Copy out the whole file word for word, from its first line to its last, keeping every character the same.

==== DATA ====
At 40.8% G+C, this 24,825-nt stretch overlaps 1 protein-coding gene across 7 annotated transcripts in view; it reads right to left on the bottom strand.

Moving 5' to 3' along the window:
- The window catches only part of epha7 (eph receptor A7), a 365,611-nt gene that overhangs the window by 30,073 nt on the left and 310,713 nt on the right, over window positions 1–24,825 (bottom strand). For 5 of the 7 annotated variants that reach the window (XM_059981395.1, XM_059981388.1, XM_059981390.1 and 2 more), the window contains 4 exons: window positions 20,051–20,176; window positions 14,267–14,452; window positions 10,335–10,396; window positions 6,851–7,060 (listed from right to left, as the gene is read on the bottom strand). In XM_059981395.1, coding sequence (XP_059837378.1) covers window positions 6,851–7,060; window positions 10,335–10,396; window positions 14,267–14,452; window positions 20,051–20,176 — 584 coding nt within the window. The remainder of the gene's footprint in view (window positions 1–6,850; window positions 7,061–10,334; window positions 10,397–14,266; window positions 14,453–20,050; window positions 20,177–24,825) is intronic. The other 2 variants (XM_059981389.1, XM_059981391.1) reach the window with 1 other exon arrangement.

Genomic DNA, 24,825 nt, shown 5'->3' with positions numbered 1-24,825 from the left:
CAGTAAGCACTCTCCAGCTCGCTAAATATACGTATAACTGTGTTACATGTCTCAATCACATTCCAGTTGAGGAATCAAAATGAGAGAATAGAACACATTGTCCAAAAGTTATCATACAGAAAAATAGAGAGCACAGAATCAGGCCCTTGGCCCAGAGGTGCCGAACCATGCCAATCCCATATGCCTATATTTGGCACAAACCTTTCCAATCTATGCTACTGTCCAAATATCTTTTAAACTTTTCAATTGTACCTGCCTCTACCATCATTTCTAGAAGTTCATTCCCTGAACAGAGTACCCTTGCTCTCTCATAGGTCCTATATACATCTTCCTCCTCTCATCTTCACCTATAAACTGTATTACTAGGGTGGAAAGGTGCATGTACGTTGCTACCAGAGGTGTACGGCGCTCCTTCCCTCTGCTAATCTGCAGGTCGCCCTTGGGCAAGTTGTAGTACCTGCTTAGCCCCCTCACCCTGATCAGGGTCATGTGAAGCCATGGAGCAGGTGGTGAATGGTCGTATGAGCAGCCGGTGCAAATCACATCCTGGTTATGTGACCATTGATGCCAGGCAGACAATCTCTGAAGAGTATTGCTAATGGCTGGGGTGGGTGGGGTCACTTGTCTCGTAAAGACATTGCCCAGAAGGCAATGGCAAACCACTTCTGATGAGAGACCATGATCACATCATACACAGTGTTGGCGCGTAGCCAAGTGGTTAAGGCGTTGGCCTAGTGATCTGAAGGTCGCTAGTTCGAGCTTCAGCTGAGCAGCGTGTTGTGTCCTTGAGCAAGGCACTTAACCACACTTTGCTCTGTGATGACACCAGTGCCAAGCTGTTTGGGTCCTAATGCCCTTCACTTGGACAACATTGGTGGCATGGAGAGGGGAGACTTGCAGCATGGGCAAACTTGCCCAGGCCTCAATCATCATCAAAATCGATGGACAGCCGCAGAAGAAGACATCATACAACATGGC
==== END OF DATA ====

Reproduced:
At 40.8% G+C, this 24,825-nt stretch overlaps 1 protein-coding gene across 7 annotated transcripts in view; it reads right to left on the bottom strand.

Moving 5' to 3' along the window:
- The window catches only part of epha7 (eph receptor A7), a 365,611-nt gene that overhangs the window by 30,073 nt on the left and 310,713 nt on the right, over window positions 1–24,825 (bottom strand). For 5 of the 7 annotated variants that reach the window (XM_059981395.1, XM_059981388.1, XM_059981390.1 and 2 more), the window contains 4 exons: window positions 20,051–20,176; window positions 14,267–14,452; window positions 10,335–10,396; window positions 6,851–7,060 (listed from right to left, as the gene is read on the bottom strand). In XM_059981395.1, coding sequence (XP_059837378.1) covers window positions 6,851–7,060; window positions 10,335–10,396; window positions 14,267–14,452; window positions 20,051–20,176 — 584 coding nt within the window. The remainder of the gene's footprint in view (window positions 1–6,850; window positions 7,061–10,334; window positions 10,397–14,266; window positions 14,453–20,050; window positions 20,177–24,825) is intronic. The other 2 variants (XM_059981389.1, XM_059981391.1) reach the window with 1 other exon arrangement.

Genomic DNA, 24,825 nt, shown 5'->3' with positions numbered 1-24,825 from the left:
CAGTAAGCACTCTCCAGCTCGCTAAATATACGTATAACTGTGTTACATGTCTCAATCACATTCCAGTTGAGGAATCAAAATGAGAGAATAGAACACATTGTCCAAAAGTTATCATACAGAAAAATAGAGAGCACAGAATCAGGCCCTTGGCCCAGAGGTGCCGAACCATGCCAATCCCATATGCCTATATTTGGCACAAACCTTTCCAATCTATGCTACTGTCCAAATATCTTTTAAACTTTTCAATTGTACCTGCCTCTACCATCATTTCTAGAAGTTCATTCCCTGAACAGAGTACCCTTGCTCTCTCATAGGTCCTATATACATCTTCCTCCTCTCATCTTCACCTATAAACTGTATTACTAGGGTGGAAAGGTGCATGTACGTTGCTACCAGAGGTGTACGGCGCTCCTTCCCTCTGCTAATCTGCAGGTCGCCCTTGGGCAAGTTGTAGTACCTGCTTAGCCCCCTCACCCTGATCAGGGTCATGTGAAGCCATGGAGCAGGTGGTGAATGGTCGTATGAGCAGCCGGTGCAAATCACATCCTGGTTATGTGACCATTGATGCCAGGCAGACAATCTCTGAAGAGTATTGCTAATGGCTGGGGTGGGTGGGGTCACTTGTCTCGTAAAGACATTGCCCAGAAGGCAATGGCAAACCACTTCTGATGAGAGACCATGATCACATCATACACAGTGTTGGCGCGTAGCCAAGTGGTTAAGGCGTTGGCCTAGTGATCTGAAGGTCGCTAGTTCGAGCTTCAGCTGAGCAGCGTGTTGTGTCCTTGAGCAAGGCACTTAACCACACTTTGCTCTGTGATGACACCAGTGCCAAGCTGTTTGGGTCCTAATGCCCTTCACTTGGACAACATTGGTGGCATGGAGAGGGGAGACTTGCAGCATGGGCAAACTTGCCCAGGCCTCAATCATCATCAAAATCGATGGACAGCCGCAGAAGAAGACATCATACAACATGGC